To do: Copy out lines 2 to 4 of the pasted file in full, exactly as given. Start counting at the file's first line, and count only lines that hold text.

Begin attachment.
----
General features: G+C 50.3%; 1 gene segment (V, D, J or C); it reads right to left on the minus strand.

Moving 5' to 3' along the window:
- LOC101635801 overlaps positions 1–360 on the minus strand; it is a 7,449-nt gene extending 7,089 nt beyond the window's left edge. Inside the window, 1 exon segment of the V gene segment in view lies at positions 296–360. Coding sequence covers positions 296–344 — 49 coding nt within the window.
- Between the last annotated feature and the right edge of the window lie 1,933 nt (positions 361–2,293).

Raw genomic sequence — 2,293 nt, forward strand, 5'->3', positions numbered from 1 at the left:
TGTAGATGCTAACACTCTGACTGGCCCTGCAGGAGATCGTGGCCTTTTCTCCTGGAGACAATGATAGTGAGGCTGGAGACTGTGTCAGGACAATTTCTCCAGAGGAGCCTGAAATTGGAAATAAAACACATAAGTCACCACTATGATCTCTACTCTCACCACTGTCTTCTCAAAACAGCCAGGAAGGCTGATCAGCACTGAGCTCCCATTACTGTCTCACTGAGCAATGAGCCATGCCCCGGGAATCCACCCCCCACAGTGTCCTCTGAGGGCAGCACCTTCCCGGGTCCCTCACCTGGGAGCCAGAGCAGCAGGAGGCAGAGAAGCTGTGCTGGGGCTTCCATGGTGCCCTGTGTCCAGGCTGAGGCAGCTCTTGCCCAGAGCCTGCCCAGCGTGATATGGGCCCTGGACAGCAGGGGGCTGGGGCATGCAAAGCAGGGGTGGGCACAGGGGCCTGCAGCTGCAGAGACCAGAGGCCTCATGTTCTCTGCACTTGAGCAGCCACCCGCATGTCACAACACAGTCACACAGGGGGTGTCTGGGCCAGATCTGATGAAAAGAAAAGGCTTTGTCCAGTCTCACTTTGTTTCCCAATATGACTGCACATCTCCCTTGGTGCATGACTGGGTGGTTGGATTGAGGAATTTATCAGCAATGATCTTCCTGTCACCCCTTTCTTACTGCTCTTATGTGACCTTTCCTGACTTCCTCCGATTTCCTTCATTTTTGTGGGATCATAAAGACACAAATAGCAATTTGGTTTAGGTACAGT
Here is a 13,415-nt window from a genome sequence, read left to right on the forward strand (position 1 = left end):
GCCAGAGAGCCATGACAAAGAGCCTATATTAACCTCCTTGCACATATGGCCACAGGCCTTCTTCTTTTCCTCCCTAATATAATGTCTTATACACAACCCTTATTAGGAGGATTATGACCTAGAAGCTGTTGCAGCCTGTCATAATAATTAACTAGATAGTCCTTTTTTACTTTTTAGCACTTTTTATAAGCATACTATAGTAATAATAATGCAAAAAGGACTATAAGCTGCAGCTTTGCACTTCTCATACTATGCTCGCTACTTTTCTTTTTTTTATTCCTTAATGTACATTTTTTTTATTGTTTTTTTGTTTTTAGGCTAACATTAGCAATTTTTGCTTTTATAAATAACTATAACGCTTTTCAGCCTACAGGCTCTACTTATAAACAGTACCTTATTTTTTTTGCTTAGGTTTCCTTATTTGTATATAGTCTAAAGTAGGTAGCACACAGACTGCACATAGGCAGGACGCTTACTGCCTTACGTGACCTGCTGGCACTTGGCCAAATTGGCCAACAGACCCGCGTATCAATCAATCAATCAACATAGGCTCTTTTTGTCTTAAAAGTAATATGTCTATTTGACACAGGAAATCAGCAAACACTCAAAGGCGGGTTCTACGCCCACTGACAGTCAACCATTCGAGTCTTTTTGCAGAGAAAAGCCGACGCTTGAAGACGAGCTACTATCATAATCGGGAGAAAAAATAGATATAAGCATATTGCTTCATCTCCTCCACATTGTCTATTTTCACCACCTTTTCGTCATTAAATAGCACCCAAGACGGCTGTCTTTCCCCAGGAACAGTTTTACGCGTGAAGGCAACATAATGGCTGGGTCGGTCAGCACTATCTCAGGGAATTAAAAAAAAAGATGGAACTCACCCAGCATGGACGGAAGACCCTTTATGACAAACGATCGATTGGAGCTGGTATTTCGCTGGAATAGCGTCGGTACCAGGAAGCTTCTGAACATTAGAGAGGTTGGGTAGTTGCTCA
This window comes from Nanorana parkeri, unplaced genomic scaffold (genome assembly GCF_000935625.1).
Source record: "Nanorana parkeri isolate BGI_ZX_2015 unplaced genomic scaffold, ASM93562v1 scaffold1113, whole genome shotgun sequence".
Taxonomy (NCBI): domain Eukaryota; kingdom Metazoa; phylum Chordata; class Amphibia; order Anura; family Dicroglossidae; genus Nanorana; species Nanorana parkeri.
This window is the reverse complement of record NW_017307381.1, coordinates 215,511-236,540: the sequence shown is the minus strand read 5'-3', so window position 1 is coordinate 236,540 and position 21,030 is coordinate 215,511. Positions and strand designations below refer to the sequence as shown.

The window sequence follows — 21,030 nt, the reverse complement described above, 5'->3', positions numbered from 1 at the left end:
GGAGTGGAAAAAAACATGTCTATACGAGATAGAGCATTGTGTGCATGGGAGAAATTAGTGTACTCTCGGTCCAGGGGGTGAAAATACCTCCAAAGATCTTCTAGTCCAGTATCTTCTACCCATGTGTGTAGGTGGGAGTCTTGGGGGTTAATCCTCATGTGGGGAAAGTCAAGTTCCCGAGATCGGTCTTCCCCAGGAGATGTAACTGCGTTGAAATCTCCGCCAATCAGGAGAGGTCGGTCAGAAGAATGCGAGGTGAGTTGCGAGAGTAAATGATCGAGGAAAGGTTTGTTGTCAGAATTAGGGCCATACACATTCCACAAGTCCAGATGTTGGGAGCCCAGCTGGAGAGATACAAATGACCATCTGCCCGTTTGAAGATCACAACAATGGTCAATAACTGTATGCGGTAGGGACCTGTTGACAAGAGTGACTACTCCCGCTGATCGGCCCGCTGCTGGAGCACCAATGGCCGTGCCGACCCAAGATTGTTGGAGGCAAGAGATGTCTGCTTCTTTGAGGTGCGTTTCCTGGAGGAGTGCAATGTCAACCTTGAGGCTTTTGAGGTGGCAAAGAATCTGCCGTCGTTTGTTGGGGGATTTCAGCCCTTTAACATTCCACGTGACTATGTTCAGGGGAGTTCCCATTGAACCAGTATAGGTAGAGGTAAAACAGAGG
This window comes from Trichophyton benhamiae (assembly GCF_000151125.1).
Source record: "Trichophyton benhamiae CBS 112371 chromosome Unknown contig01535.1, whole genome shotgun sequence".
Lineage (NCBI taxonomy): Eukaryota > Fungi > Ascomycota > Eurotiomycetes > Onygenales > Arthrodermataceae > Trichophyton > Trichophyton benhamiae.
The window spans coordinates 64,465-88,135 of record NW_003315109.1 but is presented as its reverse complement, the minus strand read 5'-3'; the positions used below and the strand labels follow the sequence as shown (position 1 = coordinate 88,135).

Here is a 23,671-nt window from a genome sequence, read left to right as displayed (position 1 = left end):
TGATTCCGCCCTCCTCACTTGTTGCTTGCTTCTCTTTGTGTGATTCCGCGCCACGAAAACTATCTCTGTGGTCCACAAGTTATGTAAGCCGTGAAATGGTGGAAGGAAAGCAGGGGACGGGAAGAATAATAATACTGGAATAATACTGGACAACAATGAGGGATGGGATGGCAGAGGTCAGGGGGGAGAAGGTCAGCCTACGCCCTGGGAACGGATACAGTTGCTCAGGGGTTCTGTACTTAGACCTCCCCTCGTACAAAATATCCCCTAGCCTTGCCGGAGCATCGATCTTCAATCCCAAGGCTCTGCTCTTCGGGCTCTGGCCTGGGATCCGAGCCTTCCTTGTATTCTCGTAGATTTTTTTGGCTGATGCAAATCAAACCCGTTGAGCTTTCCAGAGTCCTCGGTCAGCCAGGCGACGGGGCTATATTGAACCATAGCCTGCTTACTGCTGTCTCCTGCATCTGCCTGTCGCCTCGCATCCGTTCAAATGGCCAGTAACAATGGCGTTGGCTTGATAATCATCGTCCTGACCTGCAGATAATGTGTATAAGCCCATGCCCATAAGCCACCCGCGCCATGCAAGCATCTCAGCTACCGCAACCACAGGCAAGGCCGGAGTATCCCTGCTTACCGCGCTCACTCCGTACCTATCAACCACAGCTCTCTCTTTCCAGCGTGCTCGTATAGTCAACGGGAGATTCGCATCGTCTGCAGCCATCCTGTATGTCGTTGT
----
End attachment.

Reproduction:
Moving 5' to 3' along the window:
- LOC101635801 overlaps positions 1–360 on the minus strand; it is a 7,449-nt gene extending 7,089 nt beyond the window's left edge. Inside the window, 1 exon segment of the V gene segment in view lies at positions 296–360. Coding sequence covers positions 296–344 — 49 coding nt within the window.
- Between the last annotated feature and the right edge of the window lie 1,933 nt (positions 361–2,293).